If either side is unprepared, you may find that your closing will take a ridiculous amount of time to complete. Be sure that you carefully review the process with your attorneys to prevent this from happening. Take care that you have all the right checks lined up and that you know what all the documents mean. Assuming you’re on the same page as the seller, though, the process should more or less be painless.
The turning point in any closing, of course, will be when you finally receive the keys to your new property. Although you’ll likely end up changing all the locks right away, the symbolic significance nonetheless will still offer closure to the process. The deed and mortgage will then be recorded in the public records by your attorneys, and the purchase of your new home will be closed officially.
UNDERSTANDING THE BUYER’S CLOSING COSTS
If financing, your lender must prepare a good faith estimate of all settlement costs before the closing, but the title company or other entity calculates the exact amount you are required to bring to closing. Be sure to get a cashier’s check for your share of the costs a few days before the settlement date.
Common real estate closing costs charged to buyers include:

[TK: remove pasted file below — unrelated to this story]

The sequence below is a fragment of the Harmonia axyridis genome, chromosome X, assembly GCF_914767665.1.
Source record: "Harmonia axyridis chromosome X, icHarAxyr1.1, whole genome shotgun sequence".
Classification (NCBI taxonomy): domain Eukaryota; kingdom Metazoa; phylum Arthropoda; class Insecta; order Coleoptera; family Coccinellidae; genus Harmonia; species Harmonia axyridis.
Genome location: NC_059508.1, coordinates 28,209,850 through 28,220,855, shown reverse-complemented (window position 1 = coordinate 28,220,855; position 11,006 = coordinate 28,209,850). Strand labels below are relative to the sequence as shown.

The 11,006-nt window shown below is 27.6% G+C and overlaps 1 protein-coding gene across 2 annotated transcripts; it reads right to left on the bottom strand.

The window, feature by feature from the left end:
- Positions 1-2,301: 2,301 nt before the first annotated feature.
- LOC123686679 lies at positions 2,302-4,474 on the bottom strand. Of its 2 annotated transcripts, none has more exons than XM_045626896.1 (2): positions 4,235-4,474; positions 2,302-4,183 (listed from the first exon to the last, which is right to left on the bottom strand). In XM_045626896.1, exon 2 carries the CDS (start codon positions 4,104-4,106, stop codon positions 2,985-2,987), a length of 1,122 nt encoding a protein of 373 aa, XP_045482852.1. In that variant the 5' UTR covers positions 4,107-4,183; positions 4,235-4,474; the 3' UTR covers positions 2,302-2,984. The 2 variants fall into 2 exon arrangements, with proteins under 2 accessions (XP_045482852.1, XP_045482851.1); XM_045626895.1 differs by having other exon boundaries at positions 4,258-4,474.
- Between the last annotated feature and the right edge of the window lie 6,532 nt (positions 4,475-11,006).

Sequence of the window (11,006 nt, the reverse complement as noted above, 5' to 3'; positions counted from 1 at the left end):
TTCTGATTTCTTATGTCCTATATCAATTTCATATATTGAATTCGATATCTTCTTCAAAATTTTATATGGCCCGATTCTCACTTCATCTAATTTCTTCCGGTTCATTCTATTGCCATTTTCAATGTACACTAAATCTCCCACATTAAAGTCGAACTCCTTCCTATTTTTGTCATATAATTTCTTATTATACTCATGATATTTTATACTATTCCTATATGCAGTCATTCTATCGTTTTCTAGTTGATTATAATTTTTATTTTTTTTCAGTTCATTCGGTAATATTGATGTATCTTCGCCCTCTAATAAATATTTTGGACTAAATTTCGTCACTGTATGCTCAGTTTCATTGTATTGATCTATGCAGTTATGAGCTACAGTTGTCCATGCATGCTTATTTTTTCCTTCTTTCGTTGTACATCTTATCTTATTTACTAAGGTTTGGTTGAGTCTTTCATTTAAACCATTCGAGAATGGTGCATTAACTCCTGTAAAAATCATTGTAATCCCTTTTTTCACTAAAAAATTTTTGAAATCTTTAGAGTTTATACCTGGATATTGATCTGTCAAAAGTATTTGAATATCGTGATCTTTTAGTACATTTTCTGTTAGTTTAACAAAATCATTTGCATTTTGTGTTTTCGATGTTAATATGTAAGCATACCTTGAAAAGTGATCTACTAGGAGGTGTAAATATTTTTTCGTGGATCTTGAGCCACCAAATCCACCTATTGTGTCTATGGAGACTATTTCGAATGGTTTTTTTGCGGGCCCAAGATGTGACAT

● Down payment
● Loan origination fees
● Appraisal fee
● Credit Report
● Private mortgage insurance premium (if financing more than 90%)
● Property tax and homeowner’s insurance escrow
● Title insurance
● Deed recording fees
● Inspection fees—building inspection, termites, etc.
● Notary fees
● Prorated costs such as utilities and property taxes*
*Since these costs are usually paid on a monthly or annual basis, you may pay for some services used by the seller before they moved. Similarly, some costs are paid in advance of services being used. Proration allows the buyer and the seller to balance these accounts so that each only pays for the services they used.
YOUR CLOSING DOCUMENTS
● The Real Estate Settlement Procedures Act (RESPA) statement, also called the HUD-1 statement, itemizes all closing costs. You’ll need this document for income tax purposes, and when you sell your property.
● The Truth in Lending Statement spells out the terms of your mortgage loan.
● The mortgage and the note, two separate documents, explain the legal terms of your mortgage obligation and agreed-upon repayment terms.
● The deed, which transfers ownership to you.
● Affidavits affirming various statements made by either party. For example, the sellers often sign an affidavit stating they have not incurred any liens on the property.
● Riders/amendments to the sales contract that affect your rights. For example, if you buy a condo, there may be a rider outlining the condo association’s rules and restrictions.
● Insurance policies to provide a record and proof of your coverage.